The free new Telling Island Stories iPad app developed by a team at Robertson Library at UPEI opens a whole new mobile world to Prince Edward Island history
© GUARDIAN PHOTO BY MARY MACKAY
Courtney Matthews, left, Nelson Hart and Kris Bulman, not shown, worked on the development of the new Telling Island Stories iPad application, which is now available for free at Apple’s App Store.
A handy mobile app now puts the pulse of Prince Edward Island’s local history pretty much in the palm of one’s hand.
The free Telling Island Stories (TIS) iPad application, developed by a Robertson Library team at UPEI and now available worldwide at the Apple’s App Store, links users directly to a massive stockpile of digitized archived information, such as audio, books, photographs, documents and much more.
“The impetus of the project was that we wanted to present these things mobilely. We wanted people to be able to interact with our collections in basically what is a virtual landscape . . . ,” says Courtney Matthews, who is community liaison librarian at UPEI’s Robertson Library.
TIS is a collaborative community digitization and economic development project led by Robertson Library. UPEI’s Robertson Library and Discovery Garden Inc., and the Islandora services company partnered for the project, which received a Rural Broadband grant from Innovation P.E.I.
Student developers Dylan Sawyer, Peter Workman and Nick MacAulay completed the proof of the concept for TIS last summer.
Team members, including UPEI developer Nelson Hart, Robertson Library digitization technician Kris Bulman and Matthews, then transformed that into an easy-to-use discovery tool.
The Telling Island Stories app is a digital overlay for UPEI’s extensive digital archival collections. The university has developed a digital preservation framework called Islandora, which is used to create large, searchable collections of digital assets.
TIS draws on an existing digital archive of books, reports, letters, diaries and other print material produced by and about P.E.I. that is presently available online through UPEI’s IslandArchives.ca project.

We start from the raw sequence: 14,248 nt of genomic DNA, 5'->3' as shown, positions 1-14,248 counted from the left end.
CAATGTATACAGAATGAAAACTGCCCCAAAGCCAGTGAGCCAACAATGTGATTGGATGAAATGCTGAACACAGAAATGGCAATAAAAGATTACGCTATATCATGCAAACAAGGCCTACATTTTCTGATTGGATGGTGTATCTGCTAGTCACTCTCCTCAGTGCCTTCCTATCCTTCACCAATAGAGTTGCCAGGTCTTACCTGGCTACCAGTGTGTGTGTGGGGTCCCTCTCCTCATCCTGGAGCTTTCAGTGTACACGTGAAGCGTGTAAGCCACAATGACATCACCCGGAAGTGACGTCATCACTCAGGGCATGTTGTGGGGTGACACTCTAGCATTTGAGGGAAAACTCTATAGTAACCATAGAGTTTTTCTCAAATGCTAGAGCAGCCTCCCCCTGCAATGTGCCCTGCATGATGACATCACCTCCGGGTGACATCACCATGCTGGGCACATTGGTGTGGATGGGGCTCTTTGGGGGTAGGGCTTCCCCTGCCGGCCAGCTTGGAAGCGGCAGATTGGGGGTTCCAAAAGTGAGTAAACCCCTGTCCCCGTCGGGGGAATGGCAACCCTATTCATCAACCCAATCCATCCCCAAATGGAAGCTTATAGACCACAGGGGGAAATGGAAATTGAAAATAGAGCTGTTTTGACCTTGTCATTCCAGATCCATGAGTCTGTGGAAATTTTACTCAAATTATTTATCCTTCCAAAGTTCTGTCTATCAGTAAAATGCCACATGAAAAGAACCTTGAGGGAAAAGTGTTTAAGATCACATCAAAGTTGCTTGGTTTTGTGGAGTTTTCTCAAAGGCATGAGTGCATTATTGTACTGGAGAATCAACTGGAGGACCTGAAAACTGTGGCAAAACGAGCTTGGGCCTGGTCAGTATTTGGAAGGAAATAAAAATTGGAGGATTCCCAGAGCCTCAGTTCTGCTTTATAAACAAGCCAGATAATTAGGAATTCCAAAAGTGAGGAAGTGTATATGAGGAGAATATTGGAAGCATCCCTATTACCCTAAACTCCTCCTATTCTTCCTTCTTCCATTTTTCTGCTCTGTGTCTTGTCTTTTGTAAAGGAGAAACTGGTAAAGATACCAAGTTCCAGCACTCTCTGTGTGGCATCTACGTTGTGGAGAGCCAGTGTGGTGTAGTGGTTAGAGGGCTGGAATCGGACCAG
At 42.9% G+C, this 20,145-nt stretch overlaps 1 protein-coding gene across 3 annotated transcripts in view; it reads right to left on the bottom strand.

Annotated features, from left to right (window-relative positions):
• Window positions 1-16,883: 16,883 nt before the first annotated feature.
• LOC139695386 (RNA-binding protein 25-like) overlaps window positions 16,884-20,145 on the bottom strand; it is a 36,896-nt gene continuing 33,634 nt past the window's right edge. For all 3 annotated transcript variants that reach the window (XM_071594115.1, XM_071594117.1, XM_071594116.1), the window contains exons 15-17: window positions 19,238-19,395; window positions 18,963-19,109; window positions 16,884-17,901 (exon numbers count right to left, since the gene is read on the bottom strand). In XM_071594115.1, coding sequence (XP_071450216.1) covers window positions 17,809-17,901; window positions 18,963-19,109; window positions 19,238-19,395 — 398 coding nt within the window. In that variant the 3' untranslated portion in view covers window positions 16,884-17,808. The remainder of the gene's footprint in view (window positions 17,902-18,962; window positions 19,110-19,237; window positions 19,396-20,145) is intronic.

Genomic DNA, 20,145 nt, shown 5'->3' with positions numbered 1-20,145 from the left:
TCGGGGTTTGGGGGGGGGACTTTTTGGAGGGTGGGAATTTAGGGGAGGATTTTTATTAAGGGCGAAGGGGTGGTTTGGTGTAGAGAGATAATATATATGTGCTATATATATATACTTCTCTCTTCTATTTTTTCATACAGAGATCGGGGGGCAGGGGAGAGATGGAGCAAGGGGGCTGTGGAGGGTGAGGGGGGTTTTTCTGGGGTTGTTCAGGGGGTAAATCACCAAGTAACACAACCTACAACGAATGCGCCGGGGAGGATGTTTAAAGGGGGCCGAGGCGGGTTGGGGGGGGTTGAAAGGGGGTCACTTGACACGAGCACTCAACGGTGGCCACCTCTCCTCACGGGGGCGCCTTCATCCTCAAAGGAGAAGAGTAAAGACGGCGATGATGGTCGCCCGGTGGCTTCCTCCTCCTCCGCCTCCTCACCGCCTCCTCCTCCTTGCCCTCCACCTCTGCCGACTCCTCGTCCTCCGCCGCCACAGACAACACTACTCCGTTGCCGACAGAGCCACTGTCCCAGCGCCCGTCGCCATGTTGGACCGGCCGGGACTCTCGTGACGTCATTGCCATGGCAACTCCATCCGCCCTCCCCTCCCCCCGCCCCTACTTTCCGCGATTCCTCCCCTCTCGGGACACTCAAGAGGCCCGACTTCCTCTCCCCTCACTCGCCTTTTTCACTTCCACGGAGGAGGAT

“It’s more than a technical project focused on exposing our digital collections, it’s about skills development and economic development in rural P.E.I.,” says Matthews.
At present, student intern Mark Cousins is working at the Alberton Museum and Amanda Creamer is at the Robertson Library, where each is adding more content to the TIS app.
“They’re engaging the community and trying to source new content and create community digital preservation partnerships. Amanda and Mark have also been working hard to expose our existing collections,” Matthews says.
“The whole idea is we go out there and try to tap these historical materials and resources that people aren’t aware of; things that people’s grandparents have in their attics, like old photo albums. It’s more of a community kind of crowd-source idea where we’re trying to pull in content from anyone who has something that they want to contribute.”
UPEI also had a huge partnership with the local Community Access Program’s (C.A.P.) Island Narratives project, for which the C.A.P. regional co-ordinators across the province pulled in loads of digital content from various communities.
Its website is housed by UPEI’s Robertson Library, and when it came time to test actual data for the new TIS app it seemed a perfect opportunity to tap into that.
“We wanted to include everything that we have. The main things were covered were photos and they predominately came from C.A.P.’s Island Narratives project. The audio comes from IslandVoices.ca, which is an archive of interviews that Dutch Thompson has done over the years so it’s an incredible tool for exposing oral history to visitors,” Matthews says. “A big part of this project is to get visitors to be aware of what’s happening or what has happened in communities and the historical significance of the communities, just to get a sense of and a lay of the land.”
Because the memory requirements for this extensive stockpile of information pertaining to the 3,000 objects available now are massive, the app draws information directly from the Robertson Library’s digital libraries.
“There is nothing actually being stored on the device. It’s all being dynamically pulled out (from UPEI’s archives),” says Hart.
One key aspect of the app is that it is map driven. All the content is presented on a map of P.E.I. and that map is the primary method for accessing and displaying the content. A generous number of P.E.I. communities are now represented in the TIS app with more content being added weekly.
“The driving force behind the whole thing was to get people into rural communities, to get people to understand their surroundings and to be more aware of where they are,” Matthews says. “It’s (also) an incredible educational tool. There are applications for this in elementary through high school, even researchers who are doing some aspect of P.E.I. history, very regionalized history where there may not be texts that talk about everyday life. This is the type of content . . . and resource that would be incredibly valuable.